Truck Spotlight: Chevy Apache
Chevy Apache has been with us for years, yet it continues to sell. And it’s not as cheap as anyone would imagine. This is in spite of the many modern truck designs hitting the market every other day - Chevy Apache is a model of the 1950s.
It came at a time when the American automobile market was experiencing incredibly special times. It was around the time Chrome, narrow wheels, and futuristic features started popping up in the automobile industry.
At the time, Chevrolet was somewhat difficult to understand, thanks to some of the features it introduced in its vehicles, including some amazing elements featured in their “Bel Air”. This trend didn't stop with the Bel Air, but also made its way to Chevrolet's pickups.
Coming into the market in 1955, the Chevrolet Task Force introduced great features everyone would look for in a truck, delivering features that earlier Chevy trucks didn’t have.
Chevy Apache then came into the market and picked up from the Task Force. Apache performed quite well, carrying Chevy's truck names for years to come. It was the big thing alongside Vikings and Spartan until 1999 when Silverado officially took over.
Going back a bit earlier, we see that Chevy’s line of trucks came into the market from as early as 1918 when Chevrolet joined hands with General Motors.
Over the years that followed, the company faced numerous ups and downs, but kept on improving on its line of trucks until in the 1950s when Chevy Apache was released to the market alongside the mid-duty and heavy-duty Chevy trucks.
They were released at a time they’d been extensively worked on to inject as much as users would long for in a truck.
Chevy Apache Has Some Great Features
In 1958, Chevy trucks introduced the fleetside bed. They were fitted with four headlights and a clearly shortened, but wider grille which covered the entire span of the front. This also marked the same time the company introduced air conditioning in their trucks.
The engines available for the Chevy trucks included the 135 horsepower 236 I6, 150 horsepower 260 I6 and 185 horsepower 283 V8. More changes would be effected on the trucks later in the Chevy truck series.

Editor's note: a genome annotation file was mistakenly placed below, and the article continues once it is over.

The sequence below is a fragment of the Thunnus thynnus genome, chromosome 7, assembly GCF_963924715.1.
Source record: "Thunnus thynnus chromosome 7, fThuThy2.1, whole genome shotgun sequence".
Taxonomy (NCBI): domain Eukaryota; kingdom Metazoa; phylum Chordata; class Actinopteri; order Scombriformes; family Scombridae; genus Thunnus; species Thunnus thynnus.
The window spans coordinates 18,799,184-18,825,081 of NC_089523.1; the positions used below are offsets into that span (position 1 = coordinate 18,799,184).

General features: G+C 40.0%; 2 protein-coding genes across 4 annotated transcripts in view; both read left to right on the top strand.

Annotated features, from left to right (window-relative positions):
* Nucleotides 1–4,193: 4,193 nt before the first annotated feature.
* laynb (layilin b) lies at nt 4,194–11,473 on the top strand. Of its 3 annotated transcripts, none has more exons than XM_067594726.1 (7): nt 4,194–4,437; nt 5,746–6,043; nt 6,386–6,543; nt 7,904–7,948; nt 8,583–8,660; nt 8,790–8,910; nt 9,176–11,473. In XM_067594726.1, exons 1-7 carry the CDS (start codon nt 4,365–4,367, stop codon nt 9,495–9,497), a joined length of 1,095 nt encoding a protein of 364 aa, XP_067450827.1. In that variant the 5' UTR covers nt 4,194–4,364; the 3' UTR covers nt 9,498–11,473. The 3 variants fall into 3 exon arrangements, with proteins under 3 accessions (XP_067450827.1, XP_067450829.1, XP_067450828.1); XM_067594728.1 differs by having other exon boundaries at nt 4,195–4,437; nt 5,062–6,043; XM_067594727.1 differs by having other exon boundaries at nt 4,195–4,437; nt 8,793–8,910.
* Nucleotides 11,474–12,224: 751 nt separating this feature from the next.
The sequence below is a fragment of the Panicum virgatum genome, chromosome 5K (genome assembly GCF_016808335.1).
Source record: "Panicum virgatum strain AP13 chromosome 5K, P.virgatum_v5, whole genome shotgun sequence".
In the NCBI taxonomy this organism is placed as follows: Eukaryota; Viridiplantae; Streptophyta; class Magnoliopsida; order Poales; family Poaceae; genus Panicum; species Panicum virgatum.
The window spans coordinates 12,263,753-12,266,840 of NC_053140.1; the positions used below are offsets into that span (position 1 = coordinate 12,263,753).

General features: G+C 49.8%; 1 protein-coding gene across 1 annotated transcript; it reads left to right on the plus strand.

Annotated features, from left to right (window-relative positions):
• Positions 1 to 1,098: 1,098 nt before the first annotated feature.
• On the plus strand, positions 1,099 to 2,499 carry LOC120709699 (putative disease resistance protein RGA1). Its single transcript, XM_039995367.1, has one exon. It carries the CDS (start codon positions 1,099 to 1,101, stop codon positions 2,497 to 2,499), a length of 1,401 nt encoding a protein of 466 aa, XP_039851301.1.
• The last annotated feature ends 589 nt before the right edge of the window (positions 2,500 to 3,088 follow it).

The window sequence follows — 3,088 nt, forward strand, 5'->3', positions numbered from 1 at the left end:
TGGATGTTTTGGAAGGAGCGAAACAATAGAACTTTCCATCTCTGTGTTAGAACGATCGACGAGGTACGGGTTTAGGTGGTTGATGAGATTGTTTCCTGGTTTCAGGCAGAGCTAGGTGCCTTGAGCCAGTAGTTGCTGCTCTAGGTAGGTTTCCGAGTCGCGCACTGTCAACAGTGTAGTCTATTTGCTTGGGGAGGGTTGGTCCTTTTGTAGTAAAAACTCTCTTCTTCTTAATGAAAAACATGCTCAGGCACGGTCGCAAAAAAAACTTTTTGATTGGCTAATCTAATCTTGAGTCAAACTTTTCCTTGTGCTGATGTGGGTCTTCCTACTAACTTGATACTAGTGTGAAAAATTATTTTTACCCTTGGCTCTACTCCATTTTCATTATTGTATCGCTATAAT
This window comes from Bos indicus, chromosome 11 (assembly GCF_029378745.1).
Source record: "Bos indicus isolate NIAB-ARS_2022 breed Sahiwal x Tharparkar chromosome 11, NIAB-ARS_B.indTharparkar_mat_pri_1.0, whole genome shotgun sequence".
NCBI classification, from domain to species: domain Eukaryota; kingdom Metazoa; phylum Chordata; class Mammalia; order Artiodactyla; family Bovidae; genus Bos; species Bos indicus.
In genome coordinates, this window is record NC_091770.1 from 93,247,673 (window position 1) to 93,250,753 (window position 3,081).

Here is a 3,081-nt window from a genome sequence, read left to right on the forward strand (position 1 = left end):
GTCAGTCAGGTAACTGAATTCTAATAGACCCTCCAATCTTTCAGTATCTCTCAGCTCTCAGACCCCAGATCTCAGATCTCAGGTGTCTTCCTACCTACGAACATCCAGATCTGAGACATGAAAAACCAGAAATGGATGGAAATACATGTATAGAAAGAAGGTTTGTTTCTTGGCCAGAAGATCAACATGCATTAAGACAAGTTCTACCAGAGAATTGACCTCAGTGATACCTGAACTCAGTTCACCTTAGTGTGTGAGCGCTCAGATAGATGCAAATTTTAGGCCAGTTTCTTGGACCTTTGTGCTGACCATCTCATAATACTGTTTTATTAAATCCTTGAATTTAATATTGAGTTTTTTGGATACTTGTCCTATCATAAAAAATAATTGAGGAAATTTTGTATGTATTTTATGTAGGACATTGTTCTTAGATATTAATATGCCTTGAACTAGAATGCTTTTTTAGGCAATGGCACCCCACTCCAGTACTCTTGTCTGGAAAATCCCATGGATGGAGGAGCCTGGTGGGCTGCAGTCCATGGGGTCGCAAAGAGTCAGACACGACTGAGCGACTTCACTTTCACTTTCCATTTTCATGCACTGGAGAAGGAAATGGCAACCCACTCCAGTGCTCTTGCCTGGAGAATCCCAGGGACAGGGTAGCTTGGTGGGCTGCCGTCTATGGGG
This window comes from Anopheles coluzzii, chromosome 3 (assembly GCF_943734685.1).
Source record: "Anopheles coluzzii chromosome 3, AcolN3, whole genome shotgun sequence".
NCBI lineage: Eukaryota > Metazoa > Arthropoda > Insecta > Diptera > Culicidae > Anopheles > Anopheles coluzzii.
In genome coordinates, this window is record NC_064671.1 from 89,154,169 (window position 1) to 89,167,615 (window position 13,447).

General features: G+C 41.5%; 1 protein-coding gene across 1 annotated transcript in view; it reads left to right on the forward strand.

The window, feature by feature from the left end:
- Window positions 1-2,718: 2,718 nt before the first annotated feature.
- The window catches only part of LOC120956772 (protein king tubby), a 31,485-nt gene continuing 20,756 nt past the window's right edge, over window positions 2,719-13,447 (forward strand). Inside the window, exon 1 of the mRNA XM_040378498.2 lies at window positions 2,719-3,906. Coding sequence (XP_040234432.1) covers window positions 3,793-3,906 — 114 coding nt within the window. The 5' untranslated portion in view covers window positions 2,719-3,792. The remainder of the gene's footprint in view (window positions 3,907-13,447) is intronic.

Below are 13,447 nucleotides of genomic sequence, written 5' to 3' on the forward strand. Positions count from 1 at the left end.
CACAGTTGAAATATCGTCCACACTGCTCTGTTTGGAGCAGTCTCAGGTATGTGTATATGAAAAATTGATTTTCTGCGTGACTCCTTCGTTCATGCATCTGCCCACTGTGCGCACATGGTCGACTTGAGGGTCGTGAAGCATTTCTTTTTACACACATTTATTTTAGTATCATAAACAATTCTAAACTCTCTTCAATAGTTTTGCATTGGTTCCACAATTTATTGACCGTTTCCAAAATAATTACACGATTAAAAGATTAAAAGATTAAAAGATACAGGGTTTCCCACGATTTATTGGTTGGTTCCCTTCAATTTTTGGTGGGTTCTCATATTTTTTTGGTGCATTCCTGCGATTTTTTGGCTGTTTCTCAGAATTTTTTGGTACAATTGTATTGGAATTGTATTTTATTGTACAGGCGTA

Chevy Apache’s Beautiful, Classic Look
This 1958 machine doesn't have the modern look seen in many trucks now. It has that classic appearance that defined many vehicles from the early and mid 20th century. Chevy Apache has some style, some class, and a great appeal for those who love things that bear that classic vintage look.
It has signature exterior lines that speak to the Chevy releases of its time. Although it’s such a great machine to own, when you compare its look to that of modern designs like Chevrolet Colorado, GMC Canyon and more, you get to understand exactly what period it’s coming from.
Keeping A Hold on The Chevy Apache
People hold on to their cars for various reasons. Some people are simply enthusiastic collectors who’re just hoarding anything and everything they ever owned.
Then we have people who hold on to automobiles because of the financial value they foresee. For example, owning an original car that was in limited release would mean a huge financial potential for motor vehicle shows.
But why would one want to specifically hold on to Chevy Apache?
Truth be told. When you get closer to Chevy Apache, you begin to see some interesting features that aren’t ordinarily available in our latest design of trucks. It boasts of that ancient design that is reminiscent of the mid 20th century.
That look means it comes with the memories of that period, the memories one wouldn’t want to let go of. Whether left in its original color or repainted and retouched, Chevy Apache still remains exactly what it was - a classic vehicle that demonstrates class and good taste.
And for that reason, many who owned it don’t want to let it go of it at all.
Besides its look, it also has manageable maintenance cost, which is something many people consider when purchasing a vehicle.
At the same time, it’s a performer, particularly when weighed against vehicles of its time. So for a casual user, Chevy Apache isn’t something they’d easily let go of if it hasn’t developed some serious mechanical issues.